Recently the Weekend Australian Magazine did a story on Fred Hollow’s daughters and their visit to Nepal where their renowned father did much of his famous ophthalmology work amongst the poor.
Connecting it to Dad has been a lifelong challenge for the Hollows twins, the youngest of the five children of Fred and Gabi Hollows. They were conceived on Anzac Day 1989, when Hollows already knew he was dying from the cancer that had been diagnosed three months earlier. Hollows described their conception as a “strange twist of fate” and wrote the following year: “Ruth and Rosa may not remember me but then again they just might. Gabi has a ¬theory that I am stubborn enough to stick around long enough to make sure they do.” The twins were just shy of their third birthday when ¬Hollows died on February 10, 1993, aged 63.
Ruth and Rosa say they have not been raised with the expectation that they will eventually work full-time for the cause, although neither rules it out. Says Ruth: “I don’t feel pressure, but when mum was given an Order of Australia last year – so now we have parents with an AC and an OC – it’s like, ‘Well, OK, now do people expect us to also do great things? And what if I [can’t do] great things?’
Peter Hillary, son of Sir Edmund Hillary, tells the story of being a rather reclusive child with strong interests in pressing flowers, writing poems and bird-watching. He tells how at the age of ten years his dad and Mingma, his Sherpa mountain guide, took him climbing on his first mountain. There Peter learned that his father would always look after him. He had learnt ‘a real lesson in trust and security’.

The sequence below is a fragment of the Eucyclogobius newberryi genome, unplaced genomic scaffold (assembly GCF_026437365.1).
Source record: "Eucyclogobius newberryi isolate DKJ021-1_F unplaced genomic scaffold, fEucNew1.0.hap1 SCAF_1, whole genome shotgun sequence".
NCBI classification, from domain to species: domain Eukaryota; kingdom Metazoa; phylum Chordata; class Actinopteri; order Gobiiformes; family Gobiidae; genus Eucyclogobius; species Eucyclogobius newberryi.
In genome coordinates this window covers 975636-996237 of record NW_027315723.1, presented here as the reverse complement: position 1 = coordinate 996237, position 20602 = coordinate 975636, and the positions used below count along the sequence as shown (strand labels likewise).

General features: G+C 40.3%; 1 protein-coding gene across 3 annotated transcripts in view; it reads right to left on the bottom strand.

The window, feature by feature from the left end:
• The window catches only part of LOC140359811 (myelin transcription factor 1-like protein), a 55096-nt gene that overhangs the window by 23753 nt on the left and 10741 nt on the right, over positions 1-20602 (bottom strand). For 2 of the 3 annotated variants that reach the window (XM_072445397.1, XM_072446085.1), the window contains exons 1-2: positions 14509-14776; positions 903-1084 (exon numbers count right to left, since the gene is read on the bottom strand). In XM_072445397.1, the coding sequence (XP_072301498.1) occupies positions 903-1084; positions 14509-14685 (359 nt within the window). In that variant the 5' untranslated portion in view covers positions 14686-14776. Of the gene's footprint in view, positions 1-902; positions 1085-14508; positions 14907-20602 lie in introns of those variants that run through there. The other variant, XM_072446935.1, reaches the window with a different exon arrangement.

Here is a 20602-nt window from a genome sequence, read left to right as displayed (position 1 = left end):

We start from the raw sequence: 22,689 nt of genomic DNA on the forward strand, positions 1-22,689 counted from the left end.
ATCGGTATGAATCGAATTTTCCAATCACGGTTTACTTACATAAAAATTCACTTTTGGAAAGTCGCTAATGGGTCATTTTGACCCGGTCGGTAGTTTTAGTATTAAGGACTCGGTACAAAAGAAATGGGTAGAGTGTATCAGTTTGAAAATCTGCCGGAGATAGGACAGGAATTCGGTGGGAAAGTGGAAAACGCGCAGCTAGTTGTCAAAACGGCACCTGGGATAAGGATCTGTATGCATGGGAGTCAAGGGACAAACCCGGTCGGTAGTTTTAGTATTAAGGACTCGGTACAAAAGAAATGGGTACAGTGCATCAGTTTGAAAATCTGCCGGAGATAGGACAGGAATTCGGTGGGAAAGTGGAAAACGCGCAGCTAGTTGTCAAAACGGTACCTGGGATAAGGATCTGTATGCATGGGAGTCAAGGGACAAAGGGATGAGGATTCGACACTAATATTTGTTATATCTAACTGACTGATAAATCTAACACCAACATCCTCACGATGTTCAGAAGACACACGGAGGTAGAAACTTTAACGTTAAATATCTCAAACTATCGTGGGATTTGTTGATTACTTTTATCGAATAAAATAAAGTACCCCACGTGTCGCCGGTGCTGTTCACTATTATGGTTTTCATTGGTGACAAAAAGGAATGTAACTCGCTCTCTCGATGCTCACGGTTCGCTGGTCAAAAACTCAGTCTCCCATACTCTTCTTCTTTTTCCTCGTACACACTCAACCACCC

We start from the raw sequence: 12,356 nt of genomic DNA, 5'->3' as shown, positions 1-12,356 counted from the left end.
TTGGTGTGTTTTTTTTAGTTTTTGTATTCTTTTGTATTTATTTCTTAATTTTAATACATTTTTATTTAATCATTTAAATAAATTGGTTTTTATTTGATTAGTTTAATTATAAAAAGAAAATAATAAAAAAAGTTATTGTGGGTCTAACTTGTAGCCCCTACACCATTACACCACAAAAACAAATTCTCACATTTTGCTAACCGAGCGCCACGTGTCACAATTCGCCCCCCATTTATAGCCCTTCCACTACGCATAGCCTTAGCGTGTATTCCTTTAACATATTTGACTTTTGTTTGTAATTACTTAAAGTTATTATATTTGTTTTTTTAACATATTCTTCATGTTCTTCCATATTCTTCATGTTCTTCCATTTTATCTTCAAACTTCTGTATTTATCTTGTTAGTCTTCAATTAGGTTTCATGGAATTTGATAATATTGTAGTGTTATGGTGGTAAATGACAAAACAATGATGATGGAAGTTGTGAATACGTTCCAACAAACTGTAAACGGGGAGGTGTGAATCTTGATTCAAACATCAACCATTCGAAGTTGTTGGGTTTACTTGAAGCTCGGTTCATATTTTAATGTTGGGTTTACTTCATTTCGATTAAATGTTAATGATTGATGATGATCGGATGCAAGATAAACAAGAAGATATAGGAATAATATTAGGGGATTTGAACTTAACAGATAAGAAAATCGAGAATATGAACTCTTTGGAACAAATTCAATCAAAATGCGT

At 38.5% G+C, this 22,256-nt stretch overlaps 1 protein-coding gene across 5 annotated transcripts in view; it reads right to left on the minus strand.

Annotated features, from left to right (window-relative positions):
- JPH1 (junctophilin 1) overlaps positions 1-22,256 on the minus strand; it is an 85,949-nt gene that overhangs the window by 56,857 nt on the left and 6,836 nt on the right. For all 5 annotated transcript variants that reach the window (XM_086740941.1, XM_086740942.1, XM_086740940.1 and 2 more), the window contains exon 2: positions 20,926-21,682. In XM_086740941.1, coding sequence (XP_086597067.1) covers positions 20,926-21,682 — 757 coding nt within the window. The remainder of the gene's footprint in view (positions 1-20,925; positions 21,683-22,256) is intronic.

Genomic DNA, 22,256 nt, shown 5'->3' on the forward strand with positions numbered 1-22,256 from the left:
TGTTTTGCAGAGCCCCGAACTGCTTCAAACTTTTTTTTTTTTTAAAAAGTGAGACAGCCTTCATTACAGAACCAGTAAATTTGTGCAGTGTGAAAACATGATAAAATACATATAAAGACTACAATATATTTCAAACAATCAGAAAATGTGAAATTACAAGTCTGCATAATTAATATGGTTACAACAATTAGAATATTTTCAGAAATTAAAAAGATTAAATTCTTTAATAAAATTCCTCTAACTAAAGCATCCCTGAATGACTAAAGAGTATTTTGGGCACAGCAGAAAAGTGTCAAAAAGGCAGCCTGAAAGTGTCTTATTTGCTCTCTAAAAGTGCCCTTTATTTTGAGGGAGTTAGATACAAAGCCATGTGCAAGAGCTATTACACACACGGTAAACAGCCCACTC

Peter Hillary points out that he was affected by his dad’s love for adventure and the great outdoors. Many have accused him of needing to compete or measure up in some way to his dad. But for Peter it is simpler than that.
‘I think that families are like factories: some manufacture lawyers, while others produce landscape gardeners. The Hillary family is a limited production mountaineering establishment.’
I think Peter Hillary’s viewpoint on this is both interesting and liberating for us all. The reality of our lives is that we have all been deeply affected by our parents and particularly by our fathers. My own father’s background of first violinist in an orchestra taught me to love good music. Although not classically trained, like my wife, I did become a reasonably serious rock / roots guitarist / songwriter and a very average, or should I say pathetic singer. The likes of Bob Dylan and Mark Knopfler give me hope. They made it with less than perfect voices. Although I have given up waiting to be discovered, it was a dream for many years.
Now my own children all play and write music. My eldest son taught drums for many years. My third son plays saxophone and leads worship quite often at church. My second and fourth boys play gigs in Canberra and my youngest has almost finished her music degree in singing.
What am I saying? ‘Like father like son or daughter(s)’ is not necessarily something to be ashamed of, but quite possibly embraced. One key is not for us as fathers to force our children, but allow them to find their own expression and level. Another key is to become better fathers ourselves, for the sake of our children.
Our children will always reflect us, but at the same time we must allow them the space to find out who they are as well, reflecting their own personalities.
Think about your dad and how he has influenced you. Look at the positives and negatives. Accentuate the positives and reduce the negatives. Do a stock take this week on what sort of family factory you are running. Do you need to make some changes in yourself? How can you better yourself? Check out Neil Ryan’s ‘Dad Classification’ list in Special Feature. The affirming / nurturing father is the one I’m shooting for, how about you?
Yours for affirming, nurturing fathers